Hydrotropy

Hydrotropy

 

the raising of the solubility in water of substances of low solubility (usually organic ones) under the influence of readily soluble substances. Hydrotropic action, that is, the property of increasing the capacity of an aqueous medium to dissolve, is possessed by many organic acids and their salts and by alcohols, some amino compounds, ferments, and other substances. Hydrotropy is brought about by change in the molecular properties of the aqueous medium; in contrast to solubilization, hydrotropy is not necessarily associated with the formation in solution of micelles—particles of a new, dispersion (colloidal) phase.

REFERENCE

McBain, M. E., and E. Hutchinson. Solubilization and related phenomena. New York, 1955.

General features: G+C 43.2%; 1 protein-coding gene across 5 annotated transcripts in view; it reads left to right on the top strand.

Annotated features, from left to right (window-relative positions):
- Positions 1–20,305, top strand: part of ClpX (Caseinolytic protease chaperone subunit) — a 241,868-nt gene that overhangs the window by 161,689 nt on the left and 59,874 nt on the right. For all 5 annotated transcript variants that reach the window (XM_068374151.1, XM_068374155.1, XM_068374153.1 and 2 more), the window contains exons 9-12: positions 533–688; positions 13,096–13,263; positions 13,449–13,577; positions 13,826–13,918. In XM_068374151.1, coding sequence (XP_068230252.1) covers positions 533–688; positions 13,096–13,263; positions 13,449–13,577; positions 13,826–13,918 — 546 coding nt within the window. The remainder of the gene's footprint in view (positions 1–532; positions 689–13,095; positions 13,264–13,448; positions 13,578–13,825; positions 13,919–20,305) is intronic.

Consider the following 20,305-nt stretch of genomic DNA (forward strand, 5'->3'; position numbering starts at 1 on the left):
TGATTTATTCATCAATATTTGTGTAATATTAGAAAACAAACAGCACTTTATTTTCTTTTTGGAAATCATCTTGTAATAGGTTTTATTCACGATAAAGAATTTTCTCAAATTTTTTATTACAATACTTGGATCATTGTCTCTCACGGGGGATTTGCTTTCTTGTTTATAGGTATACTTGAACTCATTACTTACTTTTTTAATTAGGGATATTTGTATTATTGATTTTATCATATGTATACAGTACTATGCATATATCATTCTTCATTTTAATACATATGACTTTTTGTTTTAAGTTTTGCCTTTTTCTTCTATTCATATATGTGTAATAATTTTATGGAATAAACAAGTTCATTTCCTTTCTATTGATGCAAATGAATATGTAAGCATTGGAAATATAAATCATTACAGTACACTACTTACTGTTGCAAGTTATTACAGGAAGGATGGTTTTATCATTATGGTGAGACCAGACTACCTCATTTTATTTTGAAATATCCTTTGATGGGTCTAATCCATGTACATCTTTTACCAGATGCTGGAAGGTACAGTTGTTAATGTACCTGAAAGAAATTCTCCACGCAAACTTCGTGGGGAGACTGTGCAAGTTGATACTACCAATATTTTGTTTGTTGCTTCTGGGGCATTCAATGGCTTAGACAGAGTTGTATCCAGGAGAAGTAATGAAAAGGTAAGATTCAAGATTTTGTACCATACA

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Increasing the aqueous solubility of insoluble and slightly soluble drugs is of major importance and hydrotropy can be considered as a potential and industrially attractive technique because of easy recovery of dissolved solute and possible reuse of hydrotrope solutions.
Chapters also cover hydrotropy, phase equilibria, rheology, thickeners, nonaqueous surfactant systems, light- and heavy-duty detergents, hand soap and body wash, fabric softeners, and household surface cleaners.